• …. and the Derbyshire Constabulary Choir are not ‘appy, after the new Chief Constable (Mr Peter Goodman) told them that they must admit women or lose their 60-year connexion to the force. The choir concluded that it would take ten to fifteen years to find enough female singers, and are changing their name to the Derbyshire Community Male Voice Choir (presumably their next concert will include “a policeman’s lot is not a happy one” – Ed)
• meanwhile Warwickshire Plod has gained attention after posting an e-fit picture of a man wanted in connexion with a burglary – people compared it to the Cheshire Cat
• if you fancy a new challenge, and are sick of the rush hour, there’s a vacancy for someone to look after visitors to St Michael’s Mount (in Cornwall)
• Neanderthal Man’s lumpen features/rugged good looks were not just a pretty face – it enabled him to “turbo-breathe” and excel at cold weather hunting, according to boffins from Oz
• other boffins (this time from Budapest) (or possibly Pest-Buda) think they’ve worked out how the Vikings navigated so well – they used “sunstones” (crystals of Iceland spar) (how did they get to Iceland first, though, eh? – Ed)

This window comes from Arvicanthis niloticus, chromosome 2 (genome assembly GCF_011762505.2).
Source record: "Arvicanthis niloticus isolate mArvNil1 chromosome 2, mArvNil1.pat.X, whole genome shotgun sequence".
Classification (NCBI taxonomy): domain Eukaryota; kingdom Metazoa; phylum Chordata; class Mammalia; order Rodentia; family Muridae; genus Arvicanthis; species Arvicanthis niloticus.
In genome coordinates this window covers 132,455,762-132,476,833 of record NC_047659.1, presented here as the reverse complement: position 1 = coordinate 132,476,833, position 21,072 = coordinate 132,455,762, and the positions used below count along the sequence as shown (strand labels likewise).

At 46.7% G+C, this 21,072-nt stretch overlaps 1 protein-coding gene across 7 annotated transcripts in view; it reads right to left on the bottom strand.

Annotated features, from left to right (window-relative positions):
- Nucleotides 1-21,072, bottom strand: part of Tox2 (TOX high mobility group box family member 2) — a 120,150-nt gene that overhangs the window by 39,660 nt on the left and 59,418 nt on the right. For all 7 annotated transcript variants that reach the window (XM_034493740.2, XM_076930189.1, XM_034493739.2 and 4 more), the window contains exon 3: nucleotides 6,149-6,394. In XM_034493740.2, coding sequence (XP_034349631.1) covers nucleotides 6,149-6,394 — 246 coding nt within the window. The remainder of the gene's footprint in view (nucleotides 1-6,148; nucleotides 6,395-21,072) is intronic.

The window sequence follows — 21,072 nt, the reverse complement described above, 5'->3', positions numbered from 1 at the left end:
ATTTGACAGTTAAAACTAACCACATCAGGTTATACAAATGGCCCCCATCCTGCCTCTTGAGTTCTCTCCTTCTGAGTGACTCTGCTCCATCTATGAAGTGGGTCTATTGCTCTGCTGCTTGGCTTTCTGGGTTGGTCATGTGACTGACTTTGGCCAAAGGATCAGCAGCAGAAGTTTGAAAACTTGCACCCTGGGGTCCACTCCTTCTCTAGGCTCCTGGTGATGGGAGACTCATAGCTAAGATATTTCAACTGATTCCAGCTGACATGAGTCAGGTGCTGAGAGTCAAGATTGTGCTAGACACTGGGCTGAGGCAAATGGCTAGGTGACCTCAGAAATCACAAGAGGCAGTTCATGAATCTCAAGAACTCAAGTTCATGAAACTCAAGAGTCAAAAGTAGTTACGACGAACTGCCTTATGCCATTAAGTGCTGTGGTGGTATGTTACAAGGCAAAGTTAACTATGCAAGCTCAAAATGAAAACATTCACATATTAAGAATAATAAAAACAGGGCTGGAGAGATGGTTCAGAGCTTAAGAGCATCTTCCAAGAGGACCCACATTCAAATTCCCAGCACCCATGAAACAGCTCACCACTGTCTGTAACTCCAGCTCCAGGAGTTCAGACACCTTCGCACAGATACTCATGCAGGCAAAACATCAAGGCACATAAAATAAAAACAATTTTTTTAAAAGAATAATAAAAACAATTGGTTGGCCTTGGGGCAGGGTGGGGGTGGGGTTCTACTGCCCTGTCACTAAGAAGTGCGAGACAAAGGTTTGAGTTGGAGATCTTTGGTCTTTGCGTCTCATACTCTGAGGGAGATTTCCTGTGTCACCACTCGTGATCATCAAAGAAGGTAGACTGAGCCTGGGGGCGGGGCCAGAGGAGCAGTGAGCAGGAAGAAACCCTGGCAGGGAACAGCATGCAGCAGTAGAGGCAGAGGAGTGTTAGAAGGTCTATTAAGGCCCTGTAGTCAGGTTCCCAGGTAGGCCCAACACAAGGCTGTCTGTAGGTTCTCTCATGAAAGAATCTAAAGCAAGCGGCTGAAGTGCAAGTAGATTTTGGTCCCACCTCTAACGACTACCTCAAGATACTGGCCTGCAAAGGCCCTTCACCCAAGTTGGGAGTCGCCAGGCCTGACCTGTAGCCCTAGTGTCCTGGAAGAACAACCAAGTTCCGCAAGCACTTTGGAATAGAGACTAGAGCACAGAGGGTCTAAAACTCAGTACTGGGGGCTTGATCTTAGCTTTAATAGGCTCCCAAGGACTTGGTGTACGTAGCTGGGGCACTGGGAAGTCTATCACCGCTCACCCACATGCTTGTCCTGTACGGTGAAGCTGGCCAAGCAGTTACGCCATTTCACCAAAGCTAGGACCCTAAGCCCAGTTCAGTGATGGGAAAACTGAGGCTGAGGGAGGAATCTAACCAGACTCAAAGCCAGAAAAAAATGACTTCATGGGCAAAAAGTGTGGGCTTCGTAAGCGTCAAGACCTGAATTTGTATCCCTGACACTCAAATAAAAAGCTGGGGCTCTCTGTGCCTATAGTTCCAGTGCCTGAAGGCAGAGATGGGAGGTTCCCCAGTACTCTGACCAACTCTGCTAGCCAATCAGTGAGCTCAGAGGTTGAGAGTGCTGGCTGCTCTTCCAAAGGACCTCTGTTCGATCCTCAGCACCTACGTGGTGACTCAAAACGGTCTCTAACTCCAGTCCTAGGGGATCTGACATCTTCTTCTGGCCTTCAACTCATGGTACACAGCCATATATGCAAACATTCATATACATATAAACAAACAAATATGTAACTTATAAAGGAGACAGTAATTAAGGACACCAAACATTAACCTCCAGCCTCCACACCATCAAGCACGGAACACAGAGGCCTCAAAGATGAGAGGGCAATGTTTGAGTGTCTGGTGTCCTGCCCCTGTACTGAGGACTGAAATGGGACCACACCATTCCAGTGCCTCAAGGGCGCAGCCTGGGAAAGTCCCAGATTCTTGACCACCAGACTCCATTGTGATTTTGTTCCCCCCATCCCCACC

• Mr Andrew Morton, the well-known self-publicist biographer, tells us that Ms Meghan Markle is descended from Robert the Bruce (so are most of the rest of us, I guess – Cynical Ed) (but hey, Mr M’s got a book to sell) (no relation, by the way)
• the Hubble Space Telescope has been able to look back even further than Bannockburn – they’ve spotted a “blue supergiant” star 9 billion light years away (when the light we see left it, it was two-thirds of the way back to the Big Bang)
• Mr Benjamin Smarr (from Berkeley) reckons that students who sleep late are not just lazy – some people are “night owls” (as opposed to “larks” or “finches”), and the lecture timetable should be altered to take this into account (hurrah and huzzah – Ed)
• Sr Juan Villarino, an Argentine who has thumbed lifts in 90 countries and covered 100,000 miles, has ranked the countries he has visited by the length of time it takes to get a lift. Iraq came top (7 minutes), while Sweden’s 51 minutes was exceeded only by Tibet’s 3 hours and 16 minutes (bet Sr V got cold – Ed). Blighty’s drivers are almost twice as nice as our French neighbours (hurrah) – 18 minutes vs nearly 35 minutes….